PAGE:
GLASSBORO — A man walked into a store on Oct. 1 and told police that he had seen a black gunman pointing his weapon at a vehicle parked in the shopping center.

And just like that, borough police were off to stop a possible threat to the community.

Instead, they pulled over two black Rowan University students, who police temporarily detained after aiming handguns and a rifle at them.

Police found no weapon. No charges were filed. But the damage was done.

On the one hand, police say they were doing their job. On the other, current and former students had another example of what they say is local police singling out and hassling people of color.

The university this weekend held a forum to discuss police-community relations and the police department on Wednesday released 13 recordings from police body cams “in the spirit of complete transparency and to demonstrate the Police Department’s compliance with appropriate protocols and training for dealing with this type of incident.”

The videos provide a complete look at the incident, including the supposed witness’ descriptions.

Did he really see a man pointing a gun?

He says he’s “positive.”

“He came out of the store with a gun in his hand. I don’t know if it’s fake,” the man is seen telling police. “It was a black gun. A thousand percent.”

You can see excerpts of the video (edited to remove profanity) above, or watch them completely in four parts here, here, here and here.

According to the video, the man (whose image was obscured by police to protect his identity) is seen walking into a T-Mobile store where officers were investigating an unrelated shoplifting.

The man tells them that he had just seen a man pointing a gun at a black Dodge Charger in the parking lot. He says the gunman then got into the driver’s seat and took off.

As the police pursuit and traffic stop ensues, an officer remains with the man at the shopping center, pressing him for details.

“We have to justify what we did,” the officer says about the pursuit and stop.

The man grows increasingly defensive and insists in no uncertain terms that he saw a black man — “a little fat with puffy hair” — aim a gun at the car.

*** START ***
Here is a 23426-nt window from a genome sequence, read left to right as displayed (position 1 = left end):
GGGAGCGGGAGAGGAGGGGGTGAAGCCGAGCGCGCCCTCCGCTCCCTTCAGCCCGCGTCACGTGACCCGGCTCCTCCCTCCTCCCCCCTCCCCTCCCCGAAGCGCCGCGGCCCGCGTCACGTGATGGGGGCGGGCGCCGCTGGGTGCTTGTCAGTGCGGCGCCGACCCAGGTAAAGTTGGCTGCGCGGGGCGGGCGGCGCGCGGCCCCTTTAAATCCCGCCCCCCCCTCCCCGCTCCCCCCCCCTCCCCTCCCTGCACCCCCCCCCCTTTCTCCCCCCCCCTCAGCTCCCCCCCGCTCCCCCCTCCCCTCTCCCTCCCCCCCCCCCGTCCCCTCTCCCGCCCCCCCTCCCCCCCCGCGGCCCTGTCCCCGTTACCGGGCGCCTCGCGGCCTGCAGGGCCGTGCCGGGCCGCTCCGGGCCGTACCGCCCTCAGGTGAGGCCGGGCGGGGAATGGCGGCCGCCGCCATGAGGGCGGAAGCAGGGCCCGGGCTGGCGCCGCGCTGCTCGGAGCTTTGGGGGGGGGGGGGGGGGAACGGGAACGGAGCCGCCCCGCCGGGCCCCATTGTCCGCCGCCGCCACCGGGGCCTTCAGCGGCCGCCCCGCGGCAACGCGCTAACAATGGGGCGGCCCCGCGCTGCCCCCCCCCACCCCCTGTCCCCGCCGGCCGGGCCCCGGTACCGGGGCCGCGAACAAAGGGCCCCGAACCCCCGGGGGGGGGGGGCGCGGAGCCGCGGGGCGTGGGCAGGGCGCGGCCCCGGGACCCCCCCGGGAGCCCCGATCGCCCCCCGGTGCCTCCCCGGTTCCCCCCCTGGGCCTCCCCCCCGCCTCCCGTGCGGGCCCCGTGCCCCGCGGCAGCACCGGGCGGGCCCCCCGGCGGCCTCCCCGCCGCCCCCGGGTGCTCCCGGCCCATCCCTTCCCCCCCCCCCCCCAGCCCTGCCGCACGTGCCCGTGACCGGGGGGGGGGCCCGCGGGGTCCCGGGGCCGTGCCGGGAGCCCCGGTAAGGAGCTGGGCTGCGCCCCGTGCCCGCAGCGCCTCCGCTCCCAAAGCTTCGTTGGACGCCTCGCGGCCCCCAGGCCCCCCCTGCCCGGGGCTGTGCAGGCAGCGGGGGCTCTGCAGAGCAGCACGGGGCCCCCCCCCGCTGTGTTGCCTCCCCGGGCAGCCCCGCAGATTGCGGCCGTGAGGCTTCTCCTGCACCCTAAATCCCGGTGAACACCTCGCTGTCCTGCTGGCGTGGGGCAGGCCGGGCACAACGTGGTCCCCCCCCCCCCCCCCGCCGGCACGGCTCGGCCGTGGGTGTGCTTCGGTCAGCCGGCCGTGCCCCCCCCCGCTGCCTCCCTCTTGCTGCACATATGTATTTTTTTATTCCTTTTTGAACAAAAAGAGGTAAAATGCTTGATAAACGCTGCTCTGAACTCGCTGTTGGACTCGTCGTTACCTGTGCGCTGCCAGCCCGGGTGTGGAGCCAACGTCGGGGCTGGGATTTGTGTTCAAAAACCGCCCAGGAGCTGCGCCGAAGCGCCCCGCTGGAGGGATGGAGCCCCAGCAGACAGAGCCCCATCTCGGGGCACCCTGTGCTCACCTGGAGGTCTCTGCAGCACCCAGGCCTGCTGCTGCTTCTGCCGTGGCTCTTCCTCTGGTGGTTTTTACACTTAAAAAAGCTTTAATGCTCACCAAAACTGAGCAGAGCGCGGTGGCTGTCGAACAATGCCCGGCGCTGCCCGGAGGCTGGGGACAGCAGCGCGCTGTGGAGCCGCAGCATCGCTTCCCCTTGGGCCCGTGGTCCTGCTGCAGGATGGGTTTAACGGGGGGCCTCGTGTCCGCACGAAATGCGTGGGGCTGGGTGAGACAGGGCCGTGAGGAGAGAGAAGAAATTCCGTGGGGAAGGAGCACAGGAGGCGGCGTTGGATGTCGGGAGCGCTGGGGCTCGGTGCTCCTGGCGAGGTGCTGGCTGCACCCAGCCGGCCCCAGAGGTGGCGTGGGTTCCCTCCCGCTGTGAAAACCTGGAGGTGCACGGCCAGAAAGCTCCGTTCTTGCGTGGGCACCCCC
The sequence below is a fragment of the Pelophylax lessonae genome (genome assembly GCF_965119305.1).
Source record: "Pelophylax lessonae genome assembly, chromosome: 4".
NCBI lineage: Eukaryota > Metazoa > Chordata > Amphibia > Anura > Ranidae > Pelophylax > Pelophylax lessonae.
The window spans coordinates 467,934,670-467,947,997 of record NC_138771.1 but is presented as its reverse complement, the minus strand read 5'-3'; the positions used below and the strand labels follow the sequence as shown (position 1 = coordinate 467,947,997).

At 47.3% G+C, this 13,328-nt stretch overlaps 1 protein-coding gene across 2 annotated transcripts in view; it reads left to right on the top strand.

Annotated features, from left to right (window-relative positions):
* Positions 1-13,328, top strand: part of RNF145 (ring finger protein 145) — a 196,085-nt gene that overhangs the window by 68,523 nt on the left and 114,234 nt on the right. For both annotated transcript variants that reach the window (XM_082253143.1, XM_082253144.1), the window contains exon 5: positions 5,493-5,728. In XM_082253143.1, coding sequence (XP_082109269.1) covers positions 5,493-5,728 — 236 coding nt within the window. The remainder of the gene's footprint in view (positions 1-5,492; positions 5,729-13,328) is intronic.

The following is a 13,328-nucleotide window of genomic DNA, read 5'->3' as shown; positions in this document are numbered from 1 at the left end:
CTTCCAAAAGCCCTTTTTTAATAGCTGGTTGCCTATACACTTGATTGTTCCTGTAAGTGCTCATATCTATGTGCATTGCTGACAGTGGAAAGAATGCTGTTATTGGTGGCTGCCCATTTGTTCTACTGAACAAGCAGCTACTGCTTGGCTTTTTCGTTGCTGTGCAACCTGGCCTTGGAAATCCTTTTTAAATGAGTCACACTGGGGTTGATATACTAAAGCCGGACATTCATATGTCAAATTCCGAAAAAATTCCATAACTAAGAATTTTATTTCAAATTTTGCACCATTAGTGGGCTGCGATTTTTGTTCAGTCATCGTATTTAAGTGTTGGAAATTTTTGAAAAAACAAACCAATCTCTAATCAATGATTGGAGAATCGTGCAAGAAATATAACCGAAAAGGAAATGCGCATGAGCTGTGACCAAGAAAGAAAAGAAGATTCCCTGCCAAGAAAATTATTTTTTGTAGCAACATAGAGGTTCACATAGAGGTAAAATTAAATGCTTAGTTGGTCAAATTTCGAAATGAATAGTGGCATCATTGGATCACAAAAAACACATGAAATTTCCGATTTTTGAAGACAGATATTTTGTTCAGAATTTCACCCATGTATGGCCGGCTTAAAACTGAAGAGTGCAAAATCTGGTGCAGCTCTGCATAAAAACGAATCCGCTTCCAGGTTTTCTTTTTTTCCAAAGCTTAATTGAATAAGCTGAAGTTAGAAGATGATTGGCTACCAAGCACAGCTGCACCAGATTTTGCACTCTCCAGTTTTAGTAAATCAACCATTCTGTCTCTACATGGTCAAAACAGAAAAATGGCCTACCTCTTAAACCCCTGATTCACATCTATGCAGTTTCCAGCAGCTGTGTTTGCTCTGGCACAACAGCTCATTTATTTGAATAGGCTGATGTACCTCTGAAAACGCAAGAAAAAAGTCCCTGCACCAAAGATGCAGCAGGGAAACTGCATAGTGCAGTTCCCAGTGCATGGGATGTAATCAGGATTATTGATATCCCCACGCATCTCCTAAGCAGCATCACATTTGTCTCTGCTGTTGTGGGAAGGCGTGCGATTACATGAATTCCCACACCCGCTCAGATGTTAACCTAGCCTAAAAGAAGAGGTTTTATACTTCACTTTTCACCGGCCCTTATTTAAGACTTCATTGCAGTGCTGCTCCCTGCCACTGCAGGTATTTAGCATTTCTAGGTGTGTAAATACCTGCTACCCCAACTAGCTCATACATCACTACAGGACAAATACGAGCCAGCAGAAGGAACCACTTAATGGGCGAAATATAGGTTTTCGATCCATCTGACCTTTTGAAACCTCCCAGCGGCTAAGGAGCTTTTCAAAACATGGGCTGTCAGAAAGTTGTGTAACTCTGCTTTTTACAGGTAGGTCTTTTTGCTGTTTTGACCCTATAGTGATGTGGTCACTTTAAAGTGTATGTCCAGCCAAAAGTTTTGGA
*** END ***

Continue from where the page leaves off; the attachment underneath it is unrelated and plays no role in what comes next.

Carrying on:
“We didn’t get any calls for it besides you flagging us down,” the officer tells him.

When the cop says police want people to report anything suspicious, the man tells the officer that “I’m that guy.”

The man then claims that he once called the FBI to report one of “the guys in Florida that took the airplane and they went into the Twin Towers,” saying he knew “100 percent it was him” and he “told the FBI where he’s at.”

It is not clear what exactly he’s talking about and the officer changes the subject.

“I’m not prejudiced,” the man volunteers. “But when it fits, it fits. Black guy, racing car, sitting in front, coming out of the store with a gun, laughing his head off […] and took off.”

New Jersey 101.5 wanted to ask police whether they now believe the man actually saw a gun, but officials did not return a request for comment.

The Gloucester County Prosecutor’s Office is investigating at the request of the police chief.

The two hours of video also show the two students — Altaif Hassan, 21, and Giovanna Roberson, 18 — struggling to understand why they were pulled over at gunpoint.

The officers make the students get out of the car with their hands over their head and walk backward.

Hassan later said that if he had tripped, police could have shot him.

"Are you really protecting and serving? I didn't feel protected. I felt like I was being harassed. The same police that pulled me over on Monday were the same [police] faces I've been seeing since freshman year," he told New Jersey 101.5 earlier this week.

The video shows Hassan erupting in fury when an officer finally tells him the reason for the stop.

Police don't rough up the students and the officers respond to Hassan calmly.

The students tell police that they had been at the shopping center so that Hassan could pick up a pair of eyeglasses. Hasan gave police permission to search his vehicle.

On Wednesday, Hassan said that he stands by his description of events.

"Everything I said is pretty much what happened. Just how I remembered it," he said about the videos.

Rowan University spokesman Joe Cardona said it was good for all the footage to be released.

"It's good for everyone to see everything first-hand rather than speculating as to what may have happened," Cardona said. "It's a nice step in the continual talk about the incident.

He said the release is part of a number of things planned between the Rowan community and Glassboro police, including the formation of groups to further discuss relations with law enforcement.

Dan Alexander contributed to this report.